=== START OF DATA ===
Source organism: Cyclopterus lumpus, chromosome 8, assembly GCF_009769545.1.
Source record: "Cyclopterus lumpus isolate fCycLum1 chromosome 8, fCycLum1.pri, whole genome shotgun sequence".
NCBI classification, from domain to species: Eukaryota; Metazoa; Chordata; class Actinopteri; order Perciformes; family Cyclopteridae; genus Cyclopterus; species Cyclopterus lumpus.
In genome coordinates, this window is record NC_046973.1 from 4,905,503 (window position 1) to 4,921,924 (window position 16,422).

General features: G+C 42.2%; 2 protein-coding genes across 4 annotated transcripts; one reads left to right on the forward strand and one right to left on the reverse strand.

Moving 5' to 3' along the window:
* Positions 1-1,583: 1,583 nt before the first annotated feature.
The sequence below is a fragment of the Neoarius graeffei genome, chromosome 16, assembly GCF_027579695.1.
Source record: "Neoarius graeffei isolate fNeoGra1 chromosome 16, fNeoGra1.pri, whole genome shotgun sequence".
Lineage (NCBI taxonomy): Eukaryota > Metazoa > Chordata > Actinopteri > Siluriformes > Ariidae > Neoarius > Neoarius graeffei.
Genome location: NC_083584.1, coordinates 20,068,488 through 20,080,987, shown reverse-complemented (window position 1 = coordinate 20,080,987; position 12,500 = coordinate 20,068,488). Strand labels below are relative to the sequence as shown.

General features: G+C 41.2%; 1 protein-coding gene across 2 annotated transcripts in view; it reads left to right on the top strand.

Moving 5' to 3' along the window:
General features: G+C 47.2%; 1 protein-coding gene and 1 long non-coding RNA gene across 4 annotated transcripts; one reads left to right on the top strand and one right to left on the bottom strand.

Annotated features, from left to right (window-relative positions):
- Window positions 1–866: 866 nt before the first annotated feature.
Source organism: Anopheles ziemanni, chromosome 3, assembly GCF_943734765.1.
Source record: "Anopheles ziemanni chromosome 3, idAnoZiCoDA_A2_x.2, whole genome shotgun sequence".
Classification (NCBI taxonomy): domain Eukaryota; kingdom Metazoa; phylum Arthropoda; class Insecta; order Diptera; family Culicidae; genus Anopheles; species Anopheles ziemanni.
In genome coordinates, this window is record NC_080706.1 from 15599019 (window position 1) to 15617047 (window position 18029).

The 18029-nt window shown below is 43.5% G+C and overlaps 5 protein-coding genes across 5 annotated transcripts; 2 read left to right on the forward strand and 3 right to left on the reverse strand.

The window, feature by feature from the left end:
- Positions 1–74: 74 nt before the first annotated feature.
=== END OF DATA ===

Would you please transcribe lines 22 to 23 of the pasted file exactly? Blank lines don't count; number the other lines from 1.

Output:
The window, feature by feature from the left end:
- Positions 1–74: 74 nt before the first annotated feature.